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Today's Tidbit... Hanging With A Glue Guy
We talk more about glue guys in basketball and hockey than football and baseball. Still, regardless of the sport, glue guys help teams do the little things correctly, contributing to a team's success in ways unaccounted for by the game's statistics.
Bruce Maher was a glue guy in college, but not in the usual sense since he was a star on the University of Detroit's football and baseball teams in the late 1950s. Maher redshirted before taking a starting role as a sophomore halfback on offense and defense. He performed well enough to be drafted by the Detroit Lions in January 1959 as a future pick following his junior year of eligibility. After earning Associated Press All-American honors as a senior, Houston's AFL team also drafted him.
Maher played defensive back for the hometown Lions in 1960 and spent time with the Detroit Tigers' Class B minor league team in 1961 before committing full-time to football. Maher played seven more seasons with the Lions, earning the team MVP in 1965.
Near the end of training in 1968, the Lions, needing another running back, traded Maher and draft picks to the New York for halfback Bill Triplett and linebacker Bill Swain. Maher likely was unhappy with the trade but had a good enough season to be named the Giants' MVP in 1968. He played the 1969 season in New York as well before retiring.
Having established his football credentials, let's get back to the glue thing, which was unrelated to his role on the teams he played on. He was, after all, a star on many of those teams, finishing his NFL career with 22 interceptions in 136 games.
Maher's role as a glue player came in the spring of 1959 before his final season at UofD when he helped demonstrate the effectiveness of epoxy. Patents for epoxies were registered in 1934 and 1947, but it was not until the mid-1950s that they saw widespread commercial use.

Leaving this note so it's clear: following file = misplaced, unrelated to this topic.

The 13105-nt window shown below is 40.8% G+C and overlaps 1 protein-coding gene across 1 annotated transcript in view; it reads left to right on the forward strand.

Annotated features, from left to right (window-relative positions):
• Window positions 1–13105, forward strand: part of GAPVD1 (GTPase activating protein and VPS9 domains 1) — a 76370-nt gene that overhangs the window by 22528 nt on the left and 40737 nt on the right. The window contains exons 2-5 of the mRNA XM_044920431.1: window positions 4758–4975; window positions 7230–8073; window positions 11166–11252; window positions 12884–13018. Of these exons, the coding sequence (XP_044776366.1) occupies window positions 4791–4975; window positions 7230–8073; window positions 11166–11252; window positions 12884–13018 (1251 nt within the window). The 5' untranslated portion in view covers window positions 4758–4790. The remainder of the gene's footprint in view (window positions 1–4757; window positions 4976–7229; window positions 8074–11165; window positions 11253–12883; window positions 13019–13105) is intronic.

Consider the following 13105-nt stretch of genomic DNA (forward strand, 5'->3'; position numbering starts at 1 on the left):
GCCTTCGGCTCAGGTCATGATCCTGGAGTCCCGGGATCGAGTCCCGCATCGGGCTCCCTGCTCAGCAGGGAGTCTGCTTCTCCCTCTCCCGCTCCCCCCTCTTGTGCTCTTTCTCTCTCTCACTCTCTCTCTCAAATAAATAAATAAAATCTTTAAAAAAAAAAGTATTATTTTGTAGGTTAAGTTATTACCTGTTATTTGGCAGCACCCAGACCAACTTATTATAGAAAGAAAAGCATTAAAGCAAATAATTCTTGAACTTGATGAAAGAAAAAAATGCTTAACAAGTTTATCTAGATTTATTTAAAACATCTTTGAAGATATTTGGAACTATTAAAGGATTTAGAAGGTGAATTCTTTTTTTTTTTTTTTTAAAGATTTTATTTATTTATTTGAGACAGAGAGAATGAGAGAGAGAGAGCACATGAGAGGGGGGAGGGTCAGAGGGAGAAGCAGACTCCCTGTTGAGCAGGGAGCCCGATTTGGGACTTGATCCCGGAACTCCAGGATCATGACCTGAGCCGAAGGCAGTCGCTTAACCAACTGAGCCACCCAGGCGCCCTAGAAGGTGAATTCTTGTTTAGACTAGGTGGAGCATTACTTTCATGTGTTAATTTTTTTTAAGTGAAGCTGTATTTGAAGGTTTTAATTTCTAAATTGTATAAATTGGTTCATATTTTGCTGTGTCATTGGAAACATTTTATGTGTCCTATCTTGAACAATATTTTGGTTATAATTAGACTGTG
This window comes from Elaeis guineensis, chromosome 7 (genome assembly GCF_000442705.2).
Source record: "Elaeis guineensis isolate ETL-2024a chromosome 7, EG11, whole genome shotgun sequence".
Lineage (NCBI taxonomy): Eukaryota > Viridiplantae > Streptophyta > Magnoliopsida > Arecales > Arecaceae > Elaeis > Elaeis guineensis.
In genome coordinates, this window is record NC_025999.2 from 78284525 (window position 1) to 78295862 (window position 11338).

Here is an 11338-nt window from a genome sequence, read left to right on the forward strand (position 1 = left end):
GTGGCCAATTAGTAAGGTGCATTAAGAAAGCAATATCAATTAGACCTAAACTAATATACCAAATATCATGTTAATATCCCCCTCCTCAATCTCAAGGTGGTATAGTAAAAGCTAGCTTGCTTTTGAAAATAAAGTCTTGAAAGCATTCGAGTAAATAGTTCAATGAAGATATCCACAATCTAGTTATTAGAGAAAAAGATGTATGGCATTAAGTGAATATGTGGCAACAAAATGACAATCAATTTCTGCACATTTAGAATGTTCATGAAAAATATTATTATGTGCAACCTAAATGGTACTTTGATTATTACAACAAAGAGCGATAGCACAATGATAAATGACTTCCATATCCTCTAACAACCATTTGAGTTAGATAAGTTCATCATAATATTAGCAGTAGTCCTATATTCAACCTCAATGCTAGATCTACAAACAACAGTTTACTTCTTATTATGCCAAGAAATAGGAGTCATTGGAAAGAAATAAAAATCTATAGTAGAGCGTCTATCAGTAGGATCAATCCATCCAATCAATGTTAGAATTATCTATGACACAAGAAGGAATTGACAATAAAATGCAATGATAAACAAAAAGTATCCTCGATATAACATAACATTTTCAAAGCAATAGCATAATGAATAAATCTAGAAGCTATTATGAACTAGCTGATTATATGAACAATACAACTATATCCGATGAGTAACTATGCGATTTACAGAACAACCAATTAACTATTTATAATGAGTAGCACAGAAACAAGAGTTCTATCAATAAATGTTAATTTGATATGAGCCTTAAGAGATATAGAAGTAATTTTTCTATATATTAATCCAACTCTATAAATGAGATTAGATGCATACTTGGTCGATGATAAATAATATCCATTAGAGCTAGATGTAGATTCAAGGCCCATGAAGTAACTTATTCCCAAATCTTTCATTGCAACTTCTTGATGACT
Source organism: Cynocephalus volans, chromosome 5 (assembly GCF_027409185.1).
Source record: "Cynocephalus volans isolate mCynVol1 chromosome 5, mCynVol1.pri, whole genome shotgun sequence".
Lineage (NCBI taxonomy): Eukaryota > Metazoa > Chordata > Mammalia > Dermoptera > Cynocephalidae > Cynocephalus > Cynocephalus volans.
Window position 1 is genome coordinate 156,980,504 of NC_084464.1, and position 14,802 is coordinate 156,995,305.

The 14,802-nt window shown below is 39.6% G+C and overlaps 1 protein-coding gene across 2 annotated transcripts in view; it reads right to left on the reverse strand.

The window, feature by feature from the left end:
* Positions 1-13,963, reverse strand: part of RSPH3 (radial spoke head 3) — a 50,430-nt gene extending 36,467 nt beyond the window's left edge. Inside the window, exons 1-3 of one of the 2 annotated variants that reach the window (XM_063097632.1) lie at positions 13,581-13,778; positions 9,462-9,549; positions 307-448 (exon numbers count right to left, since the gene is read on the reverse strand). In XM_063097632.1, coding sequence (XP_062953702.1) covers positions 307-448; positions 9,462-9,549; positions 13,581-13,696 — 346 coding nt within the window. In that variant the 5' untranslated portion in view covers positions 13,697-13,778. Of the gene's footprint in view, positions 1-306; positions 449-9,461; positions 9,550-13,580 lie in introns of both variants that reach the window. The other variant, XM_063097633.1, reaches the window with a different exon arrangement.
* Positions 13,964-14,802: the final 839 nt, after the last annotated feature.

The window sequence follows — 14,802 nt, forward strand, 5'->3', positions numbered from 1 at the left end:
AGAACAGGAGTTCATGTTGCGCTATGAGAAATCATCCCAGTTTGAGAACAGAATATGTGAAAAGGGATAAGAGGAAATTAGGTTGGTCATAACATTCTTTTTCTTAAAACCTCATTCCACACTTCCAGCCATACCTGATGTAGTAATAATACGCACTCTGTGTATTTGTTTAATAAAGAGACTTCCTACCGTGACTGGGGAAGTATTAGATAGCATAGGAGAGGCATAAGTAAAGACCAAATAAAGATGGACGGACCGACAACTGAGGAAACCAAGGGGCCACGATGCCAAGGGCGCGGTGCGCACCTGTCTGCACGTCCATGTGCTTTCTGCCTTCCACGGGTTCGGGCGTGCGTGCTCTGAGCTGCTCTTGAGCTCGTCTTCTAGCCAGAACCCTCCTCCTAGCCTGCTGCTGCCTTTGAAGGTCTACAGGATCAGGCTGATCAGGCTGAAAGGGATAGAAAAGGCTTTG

For unknown reasons, LIFE magazine ran a story on epoxy in March 1959 and chose an eye-catching way to demonstrate epoxy's strength. Also, it is unknown how they chose Bruce Maher as their glue guy, but they chose him, and he hung himself out there.
The first step in the demonstration was to apply epoxy to the top of Maher's football helmet. The helmet was then attached to the underside of a goal post crossbar, Maher climbed a ladder, inserted his head in the helmet, and they took the ladder away, leaving Maher dangling in the breeze.
How long Maher hung from the crossbar is unknown, but they eventually let him down, and he went on to a happy and successful life, even if he was not your average glue guy. The real mystery, however, is whether and how they managed to remove that helmet from the crossbar. Maybe it still haunts the city of Detroit.
(Thanks to Dave Pagnucco for sending me the LIFE magazine story and to his UofD alum uncle, Don Michielutti, for telling Dave about the glue guy.)
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